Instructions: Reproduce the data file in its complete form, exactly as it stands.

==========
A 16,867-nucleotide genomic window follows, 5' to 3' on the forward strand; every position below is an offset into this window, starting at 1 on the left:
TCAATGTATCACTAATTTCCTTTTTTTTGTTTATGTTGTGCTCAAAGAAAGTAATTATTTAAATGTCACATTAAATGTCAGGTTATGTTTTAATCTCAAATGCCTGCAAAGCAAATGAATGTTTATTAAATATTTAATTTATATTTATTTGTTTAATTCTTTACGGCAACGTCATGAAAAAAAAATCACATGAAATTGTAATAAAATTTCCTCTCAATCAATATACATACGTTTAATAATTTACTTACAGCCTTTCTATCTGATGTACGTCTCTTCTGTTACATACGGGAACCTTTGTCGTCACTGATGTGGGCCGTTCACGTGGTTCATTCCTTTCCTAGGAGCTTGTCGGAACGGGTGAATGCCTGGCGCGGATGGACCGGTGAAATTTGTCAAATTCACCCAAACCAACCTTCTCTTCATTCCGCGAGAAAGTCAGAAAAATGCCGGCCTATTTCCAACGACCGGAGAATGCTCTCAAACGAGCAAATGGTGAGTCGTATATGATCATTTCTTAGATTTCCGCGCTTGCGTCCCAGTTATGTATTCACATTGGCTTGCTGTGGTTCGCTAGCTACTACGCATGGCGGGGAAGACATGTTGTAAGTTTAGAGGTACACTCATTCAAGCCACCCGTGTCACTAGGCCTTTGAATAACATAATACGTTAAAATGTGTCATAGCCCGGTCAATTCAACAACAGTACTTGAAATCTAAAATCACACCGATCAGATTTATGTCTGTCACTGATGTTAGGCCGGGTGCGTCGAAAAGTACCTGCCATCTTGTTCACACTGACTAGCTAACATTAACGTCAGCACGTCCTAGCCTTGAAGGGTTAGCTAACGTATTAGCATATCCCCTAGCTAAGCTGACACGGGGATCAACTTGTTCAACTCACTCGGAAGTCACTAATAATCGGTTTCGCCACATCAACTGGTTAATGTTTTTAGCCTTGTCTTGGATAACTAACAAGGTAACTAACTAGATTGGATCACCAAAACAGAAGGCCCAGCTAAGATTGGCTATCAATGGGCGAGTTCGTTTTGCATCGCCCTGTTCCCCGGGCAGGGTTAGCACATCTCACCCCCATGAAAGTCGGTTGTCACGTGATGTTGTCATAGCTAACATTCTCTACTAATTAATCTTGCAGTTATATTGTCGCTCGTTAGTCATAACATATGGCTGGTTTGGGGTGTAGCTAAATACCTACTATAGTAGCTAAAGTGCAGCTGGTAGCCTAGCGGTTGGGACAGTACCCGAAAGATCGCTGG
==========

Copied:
A 16,867-nucleotide genomic window follows, 5' to 3' on the forward strand; every position below is an offset into this window, starting at 1 on the left:
TCAATGTATCACTAATTTCCTTTTTTTTGTTTATGTTGTGCTCAAAGAAAGTAATTATTTAAATGTCACATTAAATGTCAGGTTATGTTTTAATCTCAAATGCCTGCAAAGCAAATGAATGTTTATTAAATATTTAATTTATATTTATTTGTTTAATTCTTTACGGCAACGTCATGAAAAAAAAATCACATGAAATTGTAATAAAATTTCCTCTCAATCAATATACATACGTTTAATAATTTACTTACAGCCTTTCTATCTGATGTACGTCTCTTCTGTTACATACGGGAACCTTTGTCGTCACTGATGTGGGCCGTTCACGTGGTTCATTCCTTTCCTAGGAGCTTGTCGGAACGGGTGAATGCCTGGCGCGGATGGACCGGTGAAATTTGTCAAATTCACCCAAACCAACCTTCTCTTCATTCCGCGAGAAAGTCAGAAAAATGCCGGCCTATTTCCAACGACCGGAGAATGCTCTCAAACGAGCAAATGGTGAGTCGTATATGATCATTTCTTAGATTTCCGCGCTTGCGTCCCAGTTATGTATTCACATTGGCTTGCTGTGGTTCGCTAGCTACTACGCATGGCGGGGAAGACATGTTGTAAGTTTAGAGGTACACTCATTCAAGCCACCCGTGTCACTAGGCCTTTGAATAACATAATACGTTAAAATGTGTCATAGCCCGGTCAATTCAACAACAGTACTTGAAATCTAAAATCACACCGATCAGATTTATGTCTGTCACTGATGTTAGGCCGGGTGCGTCGAAAAGTACCTGCCATCTTGTTCACACTGACTAGCTAACATTAACGTCAGCACGTCCTAGCCTTGAAGGGTTAGCTAACGTATTAGCATATCCCCTAGCTAAGCTGACACGGGGATCAACTTGTTCAACTCACTCGGAAGTCACTAATAATCGGTTTCGCCACATCAACTGGTTAATGTTTTTAGCCTTGTCTTGGATAACTAACAAGGTAACTAACTAGATTGGATCACCAAAACAGAAGGCCCAGCTAAGATTGGCTATCAATGGGCGAGTTCGTTTTGCATCGCCCTGTTCCCCGGGCAGGGTTAGCACATCTCACCCCCATGAAAGTCGGTTGTCACGTGATGTTGTCATAGCTAACATTCTCTACTAATTAATCTTGCAGTTATATTGTCGCTCGTTAGTCATAACATATGGCTGGTTTGGGGTGTAGCTAAATACCTACTATAGTAGCTAAAGTGCAGCTGGTAGCCTAGCGGTTGGGACAGTACCCGAAAGATCGCTGG